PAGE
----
“I think she’s trouble,” Ronan murmured in response, and did not have to go on and say but so are all of us. He meant that he approved of her, seconding Adam’s own half-formed judgement.

Adam only nodded, and felt steadier for knowing Ronan’s opinion on the matter.


“We’re being followed,” Ronan said shortly, a few hours after dawn, when they were still packing up their campsite. Prioni, his raven, nibbled at one of his earlobes, jealous of his attention.

Gansey grimaced, and looked over his shoulder as if their pursuants could be found just beyond. He and Ronan exchanged a telling series of wordless gestures that made Adam feel more of an outsider than he had in years. It ended with Gansey nodding sharply, and going off to find Blue, who’d in turn gone off to find some kind of herb, or maybe some kind of rock. Adam hadn’t paid much attention, as when she’d said it Ronan had been oiling his leathers and it was all he could do to keep his eyes fixed firmly in the opposite direction, away from where he knew Ronan would be shirtless and kneeling and working the oil into each tooled groove of his armor with long, nimble fingers.

“Who?” Adam asked, trying to catch up.

“Someone who knows we’re after Glendower.” Ronan bit back, working at fastening one of the buckles of his breastplate. It was a tricky one, right up underneath his right arm. Unthinking, Adam stepped up to help him, hands remembering what to do from the years he’d spent as a squire in the army, before coming into Gansey’s company.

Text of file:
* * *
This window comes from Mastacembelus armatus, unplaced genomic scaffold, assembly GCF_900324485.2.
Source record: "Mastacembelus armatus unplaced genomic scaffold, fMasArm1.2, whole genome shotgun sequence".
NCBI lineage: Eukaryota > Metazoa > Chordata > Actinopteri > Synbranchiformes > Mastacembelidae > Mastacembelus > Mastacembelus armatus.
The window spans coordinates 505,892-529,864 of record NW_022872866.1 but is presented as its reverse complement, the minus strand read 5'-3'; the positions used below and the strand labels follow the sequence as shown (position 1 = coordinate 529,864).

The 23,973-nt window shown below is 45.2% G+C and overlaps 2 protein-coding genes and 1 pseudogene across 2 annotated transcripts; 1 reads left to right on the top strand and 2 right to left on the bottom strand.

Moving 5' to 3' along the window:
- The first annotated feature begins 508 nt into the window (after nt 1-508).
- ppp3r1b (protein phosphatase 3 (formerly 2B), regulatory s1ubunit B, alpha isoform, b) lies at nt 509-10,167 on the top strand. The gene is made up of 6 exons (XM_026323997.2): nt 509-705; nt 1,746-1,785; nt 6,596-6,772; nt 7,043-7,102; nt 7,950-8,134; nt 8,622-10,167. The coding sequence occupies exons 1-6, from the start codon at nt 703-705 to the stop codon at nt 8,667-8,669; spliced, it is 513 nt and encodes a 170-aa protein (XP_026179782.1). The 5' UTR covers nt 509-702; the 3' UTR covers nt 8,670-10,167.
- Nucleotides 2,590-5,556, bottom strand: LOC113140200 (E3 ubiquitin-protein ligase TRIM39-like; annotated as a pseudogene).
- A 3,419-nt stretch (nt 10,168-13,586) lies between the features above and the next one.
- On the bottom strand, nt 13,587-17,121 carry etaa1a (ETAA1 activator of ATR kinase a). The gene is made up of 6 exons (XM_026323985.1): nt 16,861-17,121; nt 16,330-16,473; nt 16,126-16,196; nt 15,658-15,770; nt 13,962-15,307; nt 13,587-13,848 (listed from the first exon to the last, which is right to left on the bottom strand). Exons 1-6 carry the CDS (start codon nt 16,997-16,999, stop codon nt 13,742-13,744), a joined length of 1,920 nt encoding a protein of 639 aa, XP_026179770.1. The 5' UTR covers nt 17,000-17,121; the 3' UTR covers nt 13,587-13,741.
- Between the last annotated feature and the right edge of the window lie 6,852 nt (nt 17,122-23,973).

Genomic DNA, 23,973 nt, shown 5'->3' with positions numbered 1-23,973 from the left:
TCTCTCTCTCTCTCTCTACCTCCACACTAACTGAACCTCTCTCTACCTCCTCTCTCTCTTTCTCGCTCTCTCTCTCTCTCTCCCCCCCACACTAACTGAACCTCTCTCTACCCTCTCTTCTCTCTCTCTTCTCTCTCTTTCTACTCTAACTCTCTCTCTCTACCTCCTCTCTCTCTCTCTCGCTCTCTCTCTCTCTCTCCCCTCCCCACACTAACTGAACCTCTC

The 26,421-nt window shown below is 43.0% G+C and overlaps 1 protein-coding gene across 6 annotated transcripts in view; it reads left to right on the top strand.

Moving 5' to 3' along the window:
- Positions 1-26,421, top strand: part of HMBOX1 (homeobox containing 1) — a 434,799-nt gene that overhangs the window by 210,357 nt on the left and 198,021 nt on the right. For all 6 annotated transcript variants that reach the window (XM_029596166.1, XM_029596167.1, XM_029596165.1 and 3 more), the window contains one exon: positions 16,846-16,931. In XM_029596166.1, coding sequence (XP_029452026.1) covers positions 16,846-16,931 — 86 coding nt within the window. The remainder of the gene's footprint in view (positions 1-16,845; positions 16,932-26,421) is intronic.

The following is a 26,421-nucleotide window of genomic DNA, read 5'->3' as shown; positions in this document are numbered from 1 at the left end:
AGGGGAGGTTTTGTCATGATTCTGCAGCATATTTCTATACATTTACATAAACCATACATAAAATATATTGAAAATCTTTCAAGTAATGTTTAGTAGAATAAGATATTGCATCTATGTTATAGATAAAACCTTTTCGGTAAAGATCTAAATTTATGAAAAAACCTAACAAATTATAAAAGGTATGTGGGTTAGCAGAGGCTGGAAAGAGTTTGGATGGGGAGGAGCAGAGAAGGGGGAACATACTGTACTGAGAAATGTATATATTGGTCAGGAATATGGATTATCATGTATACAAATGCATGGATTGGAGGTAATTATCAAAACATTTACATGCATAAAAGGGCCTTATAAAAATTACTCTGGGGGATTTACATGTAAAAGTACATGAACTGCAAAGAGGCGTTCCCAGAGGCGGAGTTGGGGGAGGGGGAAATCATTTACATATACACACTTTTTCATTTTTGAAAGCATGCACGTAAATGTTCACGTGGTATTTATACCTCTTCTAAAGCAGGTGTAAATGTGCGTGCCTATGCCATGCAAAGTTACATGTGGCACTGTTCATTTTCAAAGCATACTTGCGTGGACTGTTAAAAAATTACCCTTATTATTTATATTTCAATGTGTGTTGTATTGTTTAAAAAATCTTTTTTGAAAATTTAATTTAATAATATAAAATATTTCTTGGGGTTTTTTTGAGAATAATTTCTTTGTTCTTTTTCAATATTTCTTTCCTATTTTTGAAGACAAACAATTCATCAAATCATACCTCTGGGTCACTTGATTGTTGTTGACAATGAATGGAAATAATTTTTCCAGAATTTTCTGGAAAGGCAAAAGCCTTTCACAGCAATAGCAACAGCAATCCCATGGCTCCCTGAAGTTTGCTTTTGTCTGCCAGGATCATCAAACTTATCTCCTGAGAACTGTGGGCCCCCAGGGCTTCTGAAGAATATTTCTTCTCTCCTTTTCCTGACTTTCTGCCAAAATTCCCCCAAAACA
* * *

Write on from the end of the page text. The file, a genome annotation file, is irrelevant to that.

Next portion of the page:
Ronan’s breath caught; Adam was reminded again of why he tried to stay away from Ronan, every brush of his fingers on Ronan’s skin zinging like a tiny lightning bolt up the back of his neck. He rubbed his tongue over the roof of his own mouth restlessly, trying to be dispassionate about the job.

It was a bad idea. It was a bad idea.

“Adam,” Ronan said, low, gravelly, throat full of broken glass and molasses, and Adam wanted to moan. Ronan smelt strongly of the oil he used to keep his armor supple, and of the sea, where he’d gone for a swim the night before. The shaved nape of his neck was a terrible temptation.

“Adam,” Ronan said again. He was always saying it. Even when he was saying something else, it all sounded like Adam.

Adam was still so mad, still so betrayed.

He was also dizzy with want.

“Adam, are you done?” Ronan all but snarled, and ripped himself away from where Adam had stood with the buckle fastened and his fingers curling restlessly beneath it, knuckling into the scant softness right below his scapula.